Going bananas over protocol
FRESH from its attempts to foist standardised straight bananas on a disbelieving public (yes, it's true: bananas sold in the Common Market must now be at least 14cm long, 2.7cm thick and must not be abnormally bent), the European Union may now be forced to introduce standardised flag-poles in all its 12 member countries.
Germany scored something of a Euro-first in Hong Kong when Consul General Wolfgang Gottelman had the 12-star European Union banner hoisted alongside the Federal Republic's black, red and yellow national flag at its Unity Day reception on Monday.
But EU representative Etienne Reuter admitted his delight as this innovation was slightly lessened by the discovery that the Union's 12-star was flying a little lower than the German Tricolour.
No fault of the German protocol people, though. It seems the EU office supplied the flagpole.
Still, Mr Reuter is probably thanking his lucky stars he's not operating in the UK, where British Rail has been running an advertising campaign for its trans-European Inter-rail ticket, using an EU-blue flag with 12 yellow condoms instead of yellow stars.
The caption: 'Inter-rail. You've got the rest of your life to be good.' Scanning our British tabloid newspapers, however, we can assure the EU-man that the row over the railway's ad caused nothing like the ribaldry the Banana Law induced.
'We like ours little and bent,' sniggered the Sun. 'Kinky fruits here to stay.' HONG Kong's man in London has been having a good time too. Clearly missing his weekend junk-trips, Sir David Ford's been out junketing on the River Thames, in the company of about 30 of the 60-strong Hong Kong Government Office staff, whom he invited along to share his joy at living on a river now almost as wide as Victoria harbour.
Swimming in raw-sewage, Hong Kong-style, was not one of the entertainments. But prizes in the on-cruise raffle included a bottle of vintage champagne, presented by the Commissioner himself, a coffee-grinder and a portable disc-player.
From the Corridors is happy to report the Hong Kong taxpayer paid nothing towards the jolly. The celebrants paid for the trip themselves - the higher grades paying the most.
BUT clearly the London office never retracts its antennae for long. Iconoclast author Mark Roberti, whose book The Fall of Hong Kong blows the lid off the 1984 Sino-British plot to strangle democracy at birth, reports that one of Sir David's henchmen was waiting outside a nearby bookstore at 9.00am to buy a copy.
Nothing surprising in that - except that it was the day before publication. Books are obviously delivered to retailers in advance to ensure smooth distribution; but not everybody is in on the secret of just how far in advance.
Not in itself enough to suggest any sinister insider grapevine, despite Sir David's background in intelligence.
But spookier in the light of the Department of Trade and Industry's publication Asia Pacific Link's earlier refusal to take an advert on the grounds the book was too controversial.
That was after the book's sole extract had appeared in the South China Morning Post.
Despite the lack of publicity and advertising in Britain, Mr Roberti claims enough people were desperate for a copy, for 1,000 to be sold on the first day. Could there be that many closet-Sinologists still lurking in the Foreign Office? WITH fortfication-work about to start on Secretary for Security Alistair Asprey's underground bunker and crisis command-post, we have to hope someone knows where to find the spare keys.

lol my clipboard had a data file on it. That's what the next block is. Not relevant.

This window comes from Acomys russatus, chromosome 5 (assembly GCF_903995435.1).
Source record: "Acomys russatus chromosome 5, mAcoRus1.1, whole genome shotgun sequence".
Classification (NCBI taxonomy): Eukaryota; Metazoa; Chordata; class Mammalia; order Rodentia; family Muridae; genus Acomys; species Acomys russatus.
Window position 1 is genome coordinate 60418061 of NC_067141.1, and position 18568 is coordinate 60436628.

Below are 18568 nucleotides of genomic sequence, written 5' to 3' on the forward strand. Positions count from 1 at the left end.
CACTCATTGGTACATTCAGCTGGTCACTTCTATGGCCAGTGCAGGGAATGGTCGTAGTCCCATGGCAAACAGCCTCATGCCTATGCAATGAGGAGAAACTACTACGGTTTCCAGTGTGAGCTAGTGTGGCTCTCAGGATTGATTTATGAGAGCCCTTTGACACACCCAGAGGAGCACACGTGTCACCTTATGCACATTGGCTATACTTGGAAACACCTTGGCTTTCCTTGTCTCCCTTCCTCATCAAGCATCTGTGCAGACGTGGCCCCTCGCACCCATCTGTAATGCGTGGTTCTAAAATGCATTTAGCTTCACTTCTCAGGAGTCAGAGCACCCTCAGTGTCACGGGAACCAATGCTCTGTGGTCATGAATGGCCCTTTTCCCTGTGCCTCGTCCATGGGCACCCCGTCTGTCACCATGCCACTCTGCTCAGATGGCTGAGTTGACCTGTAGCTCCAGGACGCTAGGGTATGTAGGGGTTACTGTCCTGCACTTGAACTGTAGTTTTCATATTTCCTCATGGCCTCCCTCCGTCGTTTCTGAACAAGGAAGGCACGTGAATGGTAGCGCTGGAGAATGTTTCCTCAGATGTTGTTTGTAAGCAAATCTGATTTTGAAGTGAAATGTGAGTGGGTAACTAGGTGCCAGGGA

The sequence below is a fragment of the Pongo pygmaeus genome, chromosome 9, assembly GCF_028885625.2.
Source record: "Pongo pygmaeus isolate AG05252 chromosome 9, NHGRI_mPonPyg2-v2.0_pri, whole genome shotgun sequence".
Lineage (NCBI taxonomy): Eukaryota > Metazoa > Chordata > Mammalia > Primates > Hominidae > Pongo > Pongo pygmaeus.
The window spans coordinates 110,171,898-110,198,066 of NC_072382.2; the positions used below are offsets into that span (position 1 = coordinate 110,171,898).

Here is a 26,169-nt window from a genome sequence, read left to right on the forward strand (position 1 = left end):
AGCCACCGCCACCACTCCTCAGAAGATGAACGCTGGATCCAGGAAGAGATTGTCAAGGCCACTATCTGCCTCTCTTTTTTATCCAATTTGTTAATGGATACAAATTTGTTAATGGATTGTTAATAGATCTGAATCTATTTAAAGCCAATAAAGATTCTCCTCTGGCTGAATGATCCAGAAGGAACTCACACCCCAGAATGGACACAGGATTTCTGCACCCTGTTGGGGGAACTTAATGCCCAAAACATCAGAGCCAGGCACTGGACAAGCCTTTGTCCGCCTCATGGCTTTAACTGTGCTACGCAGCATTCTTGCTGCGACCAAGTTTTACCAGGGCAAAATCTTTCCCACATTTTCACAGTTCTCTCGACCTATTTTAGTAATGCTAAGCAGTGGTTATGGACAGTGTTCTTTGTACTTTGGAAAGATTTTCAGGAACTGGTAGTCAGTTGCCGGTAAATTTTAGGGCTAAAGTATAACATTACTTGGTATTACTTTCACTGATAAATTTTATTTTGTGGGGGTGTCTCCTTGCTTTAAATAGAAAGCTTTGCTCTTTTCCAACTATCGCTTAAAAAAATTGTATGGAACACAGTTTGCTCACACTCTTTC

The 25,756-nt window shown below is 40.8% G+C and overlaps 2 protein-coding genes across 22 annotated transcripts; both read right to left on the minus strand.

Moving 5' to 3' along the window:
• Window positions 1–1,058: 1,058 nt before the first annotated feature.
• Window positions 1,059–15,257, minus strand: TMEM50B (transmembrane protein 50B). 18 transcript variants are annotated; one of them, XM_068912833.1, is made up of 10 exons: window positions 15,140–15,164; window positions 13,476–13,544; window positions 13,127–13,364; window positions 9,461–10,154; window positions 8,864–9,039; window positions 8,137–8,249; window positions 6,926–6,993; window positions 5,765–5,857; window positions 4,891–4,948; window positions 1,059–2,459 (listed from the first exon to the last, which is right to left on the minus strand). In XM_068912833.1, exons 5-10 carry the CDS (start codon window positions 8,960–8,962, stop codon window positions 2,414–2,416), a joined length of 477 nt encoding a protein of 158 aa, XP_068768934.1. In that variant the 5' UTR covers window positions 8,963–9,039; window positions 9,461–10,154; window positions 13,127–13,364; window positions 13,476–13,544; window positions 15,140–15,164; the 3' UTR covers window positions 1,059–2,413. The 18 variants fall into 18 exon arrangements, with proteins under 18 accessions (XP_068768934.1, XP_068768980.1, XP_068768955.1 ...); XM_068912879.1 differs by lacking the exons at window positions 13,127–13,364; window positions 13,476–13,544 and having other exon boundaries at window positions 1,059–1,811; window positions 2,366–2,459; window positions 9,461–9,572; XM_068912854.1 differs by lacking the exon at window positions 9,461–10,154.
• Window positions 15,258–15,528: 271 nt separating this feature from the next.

Some of the existing measures protecting our protectors are due to be dismantled after an awkward little incident at Mr Asprey's peace-time offices six storeys above.
No less than five elaborate contraptions guard the Security Branch's inner sanctum in Central Government Offices - one huge steel door, two smaller steel doors, a combination pad and a combination lock and door.
The system appeared to be running smoothly, with office early-birds Deputy Secretary, Ken Woodhouse and Principal Assistant Secretary, John Shannon always on hand to negotiate the confusing dials.
But panic set in recently when both men went on leave at the same time - and nobody else knew the secret pass codes.
Staff had been pacing the corridors for hours before a lock-picker with the right security clearance was finally brought to the scene to get them to their typewriters.
AFTER we challenged the Government last week to reveal its full Daya Bay contingency plan, on the grounds that it could not be a secret if we knew it existed, a Security Branch official rang us up to point out we already had a copy.
The published version, he claimed, differed only from the internal, restricted version, in that it excluded a number of telephone numbers the punters didn't need to see.
There were no pages deliberately left blank, and nothing - not even the bit about hosing down radiation victims in swimming pools - had been hidden from public view.
Fair enough, we thought. But the Government's definition of a 'secret' document is that the public does not know it exists.
So we don't know whether there's another secret plan in Mr Asprey's bunker, do we? Just guessing here: Is there an unpublished paragraph in the civil disturbance contingency plans that talks about issuing the Police Tactical Unit with radiation protection suits to go with their Darth Vader helmets?